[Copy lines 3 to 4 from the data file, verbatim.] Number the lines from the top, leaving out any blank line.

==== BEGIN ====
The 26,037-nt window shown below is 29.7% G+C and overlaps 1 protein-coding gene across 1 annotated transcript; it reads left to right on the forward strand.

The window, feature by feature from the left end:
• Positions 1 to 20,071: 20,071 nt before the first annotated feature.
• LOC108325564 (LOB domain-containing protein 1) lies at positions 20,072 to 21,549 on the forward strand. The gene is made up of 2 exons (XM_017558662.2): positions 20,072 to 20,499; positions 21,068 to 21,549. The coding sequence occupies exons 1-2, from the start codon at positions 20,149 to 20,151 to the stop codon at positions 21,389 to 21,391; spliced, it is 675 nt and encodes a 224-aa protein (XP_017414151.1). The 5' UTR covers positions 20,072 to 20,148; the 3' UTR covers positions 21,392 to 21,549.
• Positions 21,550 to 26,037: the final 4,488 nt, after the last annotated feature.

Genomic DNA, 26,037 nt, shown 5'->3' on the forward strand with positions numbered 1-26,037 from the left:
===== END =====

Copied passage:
• Positions 1 to 20,071: 20,071 nt before the first annotated feature.
• LOC108325564 (LOB domain-containing protein 1) lies at positions 20,072 to 21,549 on the forward strand. The gene is made up of 2 exons (XM_017558662.2): positions 20,072 to 20,499; positions 21,068 to 21,549. The coding sequence occupies exons 1-2, from the start codon at positions 20,149 to 20,151 to the stop codon at positions 21,389 to 21,391; spliced, it is 675 nt and encodes a 224-aa protein (XP_017414151.1). The 5' UTR covers positions 20,072 to 20,148; the 3' UTR covers positions 21,392 to 21,549.